Wild research: Radical openings in technoscientific practice and the transformation of STS - WS 16/17




 Tomás S. Criado

PhD TechnoScienceStudies

January 13, 2017, 10-14pm

A collaborative spectre is haunting science and technology. In the past decades we have witnessed an explosion of radical openings of research practices where increasingly technified citizens and engaged professionals collaborate in the most diverse forms of knowledge production in both online and offline platforms of all kinds. In these efforts they generate and put into circulation documentation on the most diverse range of issues, attempting to materially intervene their everyday worlds with different political aims. Practices that, for lack of a better term, might be described as ‘wild research’ not only signal collaborative redistributions of the who, how, when and where of knowledge production, circulation and validation, but also expansions in the range of contents, means, and knowledge registers there emerging: a whole constellation of practices forging different versions of ‘science and technology by other means’. Paying attention to these transformations this doctoral workshop seeks to analyse different nuances of ‘wild research’ projects, helping to expand what STS up to date has considered more collaborative or more democratic forms of technoscientific production (participatory engagements of lay people in expert-driven processes, such as in citizen science; articulations of counter-expertise and evidence-based activism by affected communities, concerned groups, embodied health and environmental justice activisms to engage in conversations with experts). Furthermore, beyond an attempt at classifying and describing their differences the second part of the seminar will address not only how these forms of ‘wild research’ entail different forms of knowledge and the political, but also the alternative forms of doing STS–with particular attention to ethnographic and conceptual work–these radical collaborative openings in technoscientific practice might be bringing to the fore.
Doctoral researchers will be asked to prepare an essay (max. 3000 words long) dwelling on their research subject; for this they should dialogue with 2 readings from Part I and 2 readings from Part II.

Part I:

Callon, M. (1999). The Role of Lay People in the Production and Dissemination of Scientific Knowledge. Science Technology & Society, 4(1), 81–94.

Callon, M., & Rabeharisoa, V. (2008). The Growing Engagement of Emergent Con-cerned Groups in Political and Economic Life: Lessons from the French Association of Neuromuscular Disease Patients. Science, Technology & Human Values, 33(2), 230–261.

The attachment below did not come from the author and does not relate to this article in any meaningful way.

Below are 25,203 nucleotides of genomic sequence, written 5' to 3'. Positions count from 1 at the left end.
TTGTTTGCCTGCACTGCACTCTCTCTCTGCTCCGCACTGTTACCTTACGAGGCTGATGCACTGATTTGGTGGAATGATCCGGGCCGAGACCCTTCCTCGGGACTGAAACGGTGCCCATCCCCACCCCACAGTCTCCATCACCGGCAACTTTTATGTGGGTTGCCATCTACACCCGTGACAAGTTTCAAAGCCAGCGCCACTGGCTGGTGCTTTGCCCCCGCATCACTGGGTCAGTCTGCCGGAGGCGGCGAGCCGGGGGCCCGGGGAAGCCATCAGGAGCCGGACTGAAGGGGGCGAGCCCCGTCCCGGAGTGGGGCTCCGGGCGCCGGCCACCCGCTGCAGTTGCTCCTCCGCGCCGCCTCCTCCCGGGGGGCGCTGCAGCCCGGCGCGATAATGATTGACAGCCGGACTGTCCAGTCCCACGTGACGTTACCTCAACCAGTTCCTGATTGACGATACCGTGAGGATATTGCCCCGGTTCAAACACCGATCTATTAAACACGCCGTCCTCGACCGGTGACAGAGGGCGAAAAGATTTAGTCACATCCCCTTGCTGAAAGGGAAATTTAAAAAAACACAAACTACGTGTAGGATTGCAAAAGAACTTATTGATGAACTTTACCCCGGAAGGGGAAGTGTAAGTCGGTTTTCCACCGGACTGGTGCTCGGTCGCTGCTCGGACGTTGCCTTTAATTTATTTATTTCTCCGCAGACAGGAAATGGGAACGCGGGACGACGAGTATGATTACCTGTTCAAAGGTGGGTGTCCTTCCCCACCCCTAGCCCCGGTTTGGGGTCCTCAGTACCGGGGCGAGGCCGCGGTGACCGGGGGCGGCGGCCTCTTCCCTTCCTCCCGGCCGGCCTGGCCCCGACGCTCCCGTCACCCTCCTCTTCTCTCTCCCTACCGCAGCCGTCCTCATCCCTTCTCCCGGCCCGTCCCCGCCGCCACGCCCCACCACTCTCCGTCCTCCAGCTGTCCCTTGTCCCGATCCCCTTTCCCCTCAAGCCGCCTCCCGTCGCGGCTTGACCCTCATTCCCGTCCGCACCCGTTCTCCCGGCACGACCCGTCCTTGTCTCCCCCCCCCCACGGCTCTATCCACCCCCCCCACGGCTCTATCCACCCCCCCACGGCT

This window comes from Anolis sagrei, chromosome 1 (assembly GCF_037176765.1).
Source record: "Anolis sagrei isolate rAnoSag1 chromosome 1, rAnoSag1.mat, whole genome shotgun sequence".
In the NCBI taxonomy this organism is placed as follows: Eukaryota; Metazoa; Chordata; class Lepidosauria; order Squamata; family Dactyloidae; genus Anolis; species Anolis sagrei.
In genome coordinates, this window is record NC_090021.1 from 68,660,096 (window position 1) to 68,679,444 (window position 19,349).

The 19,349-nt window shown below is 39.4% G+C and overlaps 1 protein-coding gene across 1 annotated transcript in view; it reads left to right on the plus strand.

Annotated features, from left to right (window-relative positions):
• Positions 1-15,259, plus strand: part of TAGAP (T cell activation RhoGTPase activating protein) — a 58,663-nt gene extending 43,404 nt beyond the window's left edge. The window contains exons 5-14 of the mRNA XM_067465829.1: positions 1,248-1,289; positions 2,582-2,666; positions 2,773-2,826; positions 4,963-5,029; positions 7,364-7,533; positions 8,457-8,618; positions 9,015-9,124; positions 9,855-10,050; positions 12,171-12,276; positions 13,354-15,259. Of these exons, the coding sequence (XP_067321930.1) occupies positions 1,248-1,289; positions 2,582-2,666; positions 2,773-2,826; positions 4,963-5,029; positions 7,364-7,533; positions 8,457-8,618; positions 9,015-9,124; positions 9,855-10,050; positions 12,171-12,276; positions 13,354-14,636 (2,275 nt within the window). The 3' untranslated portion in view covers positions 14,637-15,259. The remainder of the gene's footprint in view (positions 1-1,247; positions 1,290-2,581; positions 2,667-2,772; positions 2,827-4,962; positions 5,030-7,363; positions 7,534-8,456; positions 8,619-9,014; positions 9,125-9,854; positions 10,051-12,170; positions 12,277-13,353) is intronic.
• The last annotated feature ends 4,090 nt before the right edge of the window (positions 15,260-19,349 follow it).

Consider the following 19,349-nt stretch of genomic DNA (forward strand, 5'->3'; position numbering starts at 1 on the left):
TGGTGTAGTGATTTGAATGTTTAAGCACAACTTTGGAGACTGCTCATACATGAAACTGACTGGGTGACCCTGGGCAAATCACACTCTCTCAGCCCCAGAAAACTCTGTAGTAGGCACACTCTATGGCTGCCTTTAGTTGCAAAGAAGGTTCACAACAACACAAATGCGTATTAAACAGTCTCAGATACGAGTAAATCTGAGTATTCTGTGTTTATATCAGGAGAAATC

Callon, M., Lascoumes, P., & Barthe, Y. (2011). Chapters 1 ‘Hybrid Forums’ (pp. 13-36), 3 ‘There’s Always Someone More Specialist’ (pp. 71-106), 4 ‘In Search of a Common World’ (pp. 107-152) & 5 ‘The Organization of Hybrid Forums’ (pp. 153-190). Acting in an Uncertain World: An Essay on Technical Democracy. Cambridge, MA: MIT Press.

Corsín, A. (2014). The right to infrastructure: Prototype for open source urbanism. Environment and Planning D: Society and Space, 32(2), 342–362.

Kuznetsov, S., & Paulos, E. (2010). Rise of the Expert Amateur: DIY Projects, Communities, and Cultures. In NordiCHI 2010, October 16-20 (pp. 295–304). Reykjavik: ACM.

Murphy, M. (2004). Immodest witnessing: The epistemology of vaginal self-examination in the US feminist self-help movement. Feminist Studies, 115–147.

Murphy, M. (2006). ‘Indoor Pollution at the Encounter of Toxicology and Popular Epidemiology’ (pp. 81-110) & ‘How to Build Yourself a Body in a Safe Space’ (pp. 151-178). In Sick Building Syndrome and the Problem of Uncertainty: Environmental Politics, Technoscience, and Women Workers. Durham, NC: Duke University Press.

Rabeharisoa, V., Moreira, T., & Akrich, M. (2014). Evidence-based activism: Patients’, users’ and activists’ groups in knowledge society. BioSocieties, 9(2), 111–128.

Wylie, S., McLaughlin, M., & McIlvain, J. (2013). Public Laboratories: Designing and Developing tools for Do-It-Yourself Detection of Hazards. Limn, 3. URL

Part II:

Fortun, K. et al. (2014). Experimental Ethnography Online: The asthma files. Cultural Studies, 28(4), 632–642.

Holmes, D. R., & Marcus, G. E. (2005). Cultures of Expertise and the Management of Globalization: Toward the Re-Functioning of Ethnography. In A. Ong & S. J. Collier (Eds.), Global Assemblages: Technology, Politics, and Ethics as Anthropological Problems (pp. 235–252). Oxford: Blackwell.

Holmes, D. R., & Marcus, G. E. (2008). Collaboration Today and the Re-Imagination of the Classic Scene of Fieldwork Encounter. Collaborative Anthropologies, 1(1), 81–101.

Kelty, C. et al. (2009). Collaboration, Coordination, and Composition: Fieldwork after the Internet. In J. D. Faubion & G. E. Marcus (Eds.), Fieldwork is Not What it Used to Be: Learning Anthropology’s Method in A Time of Transition (pp. 184–206). Ithaca, NY: Cornell University Press.

Korsby, T. M., & Stavrianakis, A. (2016). Moments of Collaboration: Experiments in Concept Work. Ethnos. DOI  

Marrero-Guillamón, I. (2017). Making fieldwork public: Repurposing ethnography as a hosting platform in Hackney Wick, London. In A. Estalella & T. Sánchez Criado (Eds), Experimental Collaborations: Etnography through Fieldwork Devices. Oxford: Berghahn.

Sánchez Criado, T. & Estalella, A. (2017). Introduction: Experimental collaboratons. In A. Estalella & T. Sánchez Criado (Eds), Experimental Collaborations: Etnography through Fieldwork Devices. Oxford: Berghahn.

Course materialWS16/17 Wild Research.pdf